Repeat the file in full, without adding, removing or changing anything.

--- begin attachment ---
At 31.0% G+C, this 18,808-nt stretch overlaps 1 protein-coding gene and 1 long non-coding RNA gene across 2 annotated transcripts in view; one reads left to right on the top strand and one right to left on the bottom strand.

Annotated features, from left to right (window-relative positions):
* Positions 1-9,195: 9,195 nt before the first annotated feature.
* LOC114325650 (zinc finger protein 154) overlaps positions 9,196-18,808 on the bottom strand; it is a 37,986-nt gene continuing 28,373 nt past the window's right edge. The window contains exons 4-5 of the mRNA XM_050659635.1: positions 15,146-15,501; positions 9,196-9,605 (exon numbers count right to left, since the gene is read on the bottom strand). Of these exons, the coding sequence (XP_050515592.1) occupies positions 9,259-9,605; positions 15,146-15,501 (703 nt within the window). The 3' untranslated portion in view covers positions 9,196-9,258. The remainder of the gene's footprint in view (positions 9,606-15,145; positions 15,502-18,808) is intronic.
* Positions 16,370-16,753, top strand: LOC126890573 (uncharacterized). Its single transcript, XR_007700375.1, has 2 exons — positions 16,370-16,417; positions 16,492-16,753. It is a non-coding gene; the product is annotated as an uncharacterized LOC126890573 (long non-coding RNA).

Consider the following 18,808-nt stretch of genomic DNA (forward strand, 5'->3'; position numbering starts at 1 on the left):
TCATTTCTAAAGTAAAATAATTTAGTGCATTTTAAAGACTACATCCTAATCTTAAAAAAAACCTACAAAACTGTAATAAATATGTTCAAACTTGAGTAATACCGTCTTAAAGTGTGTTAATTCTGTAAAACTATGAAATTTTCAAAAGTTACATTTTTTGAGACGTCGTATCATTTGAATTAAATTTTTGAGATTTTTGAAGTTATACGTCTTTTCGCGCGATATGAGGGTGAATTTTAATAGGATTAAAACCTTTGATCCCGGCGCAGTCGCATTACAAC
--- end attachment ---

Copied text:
At 31.0% G+C, this 18,808-nt stretch overlaps 1 protein-coding gene and 1 long non-coding RNA gene across 2 annotated transcripts in view; one reads left to right on the top strand and one right to left on the bottom strand.

Annotated features, from left to right (window-relative positions):
* Positions 1-9,195: 9,195 nt before the first annotated feature.
* LOC114325650 (zinc finger protein 154) overlaps positions 9,196-18,808 on the bottom strand; it is a 37,986-nt gene continuing 28,373 nt past the window's right edge. The window contains exons 4-5 of the mRNA XM_050659635.1: positions 15,146-15,501; positions 9,196-9,605 (exon numbers count right to left, since the gene is read on the bottom strand). Of these exons, the coding sequence (XP_050515592.1) occupies positions 9,259-9,605; positions 15,146-15,501 (703 nt within the window). The 3' untranslated portion in view covers positions 9,196-9,258. The remainder of the gene's footprint in view (positions 9,606-15,145; positions 15,502-18,808) is intronic.
* Positions 16,370-16,753, top strand: LOC126890573 (uncharacterized). Its single transcript, XR_007700375.1, has 2 exons — positions 16,370-16,417; positions 16,492-16,753. It is a non-coding gene; the product is annotated as an uncharacterized LOC126890573 (long non-coding RNA).

Consider the following 18,808-nt stretch of genomic DNA (forward strand, 5'->3'; position numbering starts at 1 on the left):
TCATTTCTAAAGTAAAATAATTTAGTGCATTTTAAAGACTACATCCTAATCTTAAAAAAAACCTACAAAACTGTAATAAATATGTTCAAACTTGAGTAATACCGTCTTAAAGTGTGTTAATTCTGTAAAACTATGAAATTTTCAAAAGTTACATTTTTTGAGACGTCGTATCATTTGAATTAAATTTTTGAGATTTTTGAAGTTATACGTCTTTTCGCGCGATATGAGGGTGAATTTTAATAGGATTAAAACCTTTGATCCCGGCGCAGTCGCATTACAAC